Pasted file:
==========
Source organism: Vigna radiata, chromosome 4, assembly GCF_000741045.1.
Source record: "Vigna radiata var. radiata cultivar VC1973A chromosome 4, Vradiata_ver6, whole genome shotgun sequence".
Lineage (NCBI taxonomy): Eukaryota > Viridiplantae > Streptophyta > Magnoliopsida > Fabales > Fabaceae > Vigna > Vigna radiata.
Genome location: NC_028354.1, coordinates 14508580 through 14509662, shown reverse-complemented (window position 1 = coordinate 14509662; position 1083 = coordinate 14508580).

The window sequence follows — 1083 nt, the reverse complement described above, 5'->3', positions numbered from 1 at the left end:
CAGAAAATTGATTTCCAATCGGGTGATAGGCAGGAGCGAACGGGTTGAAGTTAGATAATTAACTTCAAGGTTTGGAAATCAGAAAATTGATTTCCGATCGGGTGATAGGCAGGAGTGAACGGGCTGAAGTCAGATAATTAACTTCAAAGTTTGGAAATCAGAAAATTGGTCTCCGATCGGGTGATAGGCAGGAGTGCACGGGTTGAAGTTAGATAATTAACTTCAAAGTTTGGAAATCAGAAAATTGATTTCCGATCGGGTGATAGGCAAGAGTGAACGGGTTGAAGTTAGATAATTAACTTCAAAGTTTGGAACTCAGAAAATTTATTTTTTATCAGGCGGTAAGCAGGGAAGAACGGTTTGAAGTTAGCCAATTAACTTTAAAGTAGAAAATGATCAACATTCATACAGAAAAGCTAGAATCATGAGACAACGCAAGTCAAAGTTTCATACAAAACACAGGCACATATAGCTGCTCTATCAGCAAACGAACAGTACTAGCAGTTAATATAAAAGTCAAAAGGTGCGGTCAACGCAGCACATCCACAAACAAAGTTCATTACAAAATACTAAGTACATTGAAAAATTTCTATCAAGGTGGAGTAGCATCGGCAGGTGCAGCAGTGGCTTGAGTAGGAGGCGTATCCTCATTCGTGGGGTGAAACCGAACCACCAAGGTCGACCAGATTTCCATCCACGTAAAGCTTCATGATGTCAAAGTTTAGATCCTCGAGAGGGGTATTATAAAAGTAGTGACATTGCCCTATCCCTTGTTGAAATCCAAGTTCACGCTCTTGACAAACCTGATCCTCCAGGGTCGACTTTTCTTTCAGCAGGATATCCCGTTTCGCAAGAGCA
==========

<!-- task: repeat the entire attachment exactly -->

Source organism: Vigna radiata, chromosome 4, assembly GCF_000741045.1.
Source record: "Vigna radiata var. radiata cultivar VC1973A chromosome 4, Vradiata_ver6, whole genome shotgun sequence".
Lineage (NCBI taxonomy): Eukaryota > Viridiplantae > Streptophyta > Magnoliopsida > Fabales > Fabaceae > Vigna > Vigna radiata.
Genome location: NC_028354.1, coordinates 14508580 through 14509662, shown reverse-complemented (window position 1 = coordinate 14509662; position 1083 = coordinate 14508580).

The window sequence follows — 1083 nt, the reverse complement described above, 5'->3', positions numbered from 1 at the left end:
CAGAAAATTGATTTCCAATCGGGTGATAGGCAGGAGCGAACGGGTTGAAGTTAGATAATTAACTTCAAGGTTTGGAAATCAGAAAATTGATTTCCGATCGGGTGATAGGCAGGAGTGAACGGGCTGAAGTCAGATAATTAACTTCAAAGTTTGGAAATCAGAAAATTGGTCTCCGATCGGGTGATAGGCAGGAGTGCACGGGTTGAAGTTAGATAATTAACTTCAAAGTTTGGAAATCAGAAAATTGATTTCCGATCGGGTGATAGGCAAGAGTGAACGGGTTGAAGTTAGATAATTAACTTCAAAGTTTGGAACTCAGAAAATTTATTTTTTATCAGGCGGTAAGCAGGGAAGAACGGTTTGAAGTTAGCCAATTAACTTTAAAGTAGAAAATGATCAACATTCATACAGAAAAGCTAGAATCATGAGACAACGCAAGTCAAAGTTTCATACAAAACACAGGCACATATAGCTGCTCTATCAGCAAACGAACAGTACTAGCAGTTAATATAAAAGTCAAAAGGTGCGGTCAACGCAGCACATCCACAAACAAAGTTCATTACAAAATACTAAGTACATTGAAAAATTTCTATCAAGGTGGAGTAGCATCGGCAGGTGCAGCAGTGGCTTGAGTAGGAGGCGTATCCTCATTCGTGGGGTGAAACCGAACCACCAAGGTCGACCAGATTTCCATCCACGTAAAGCTTCATGATGTCAAAGTTTAGATCCTCGAGAGGGGTATTATAAAAGTAGTGACATTGCCCTATCCCTTGTTGAAATCCAAGTTCACGCTCTTGACAAACCTGATCCTCCAGGGTCGACTTTTCTTTCAGCAGGATATCCCGTTTCGCAAGAGCA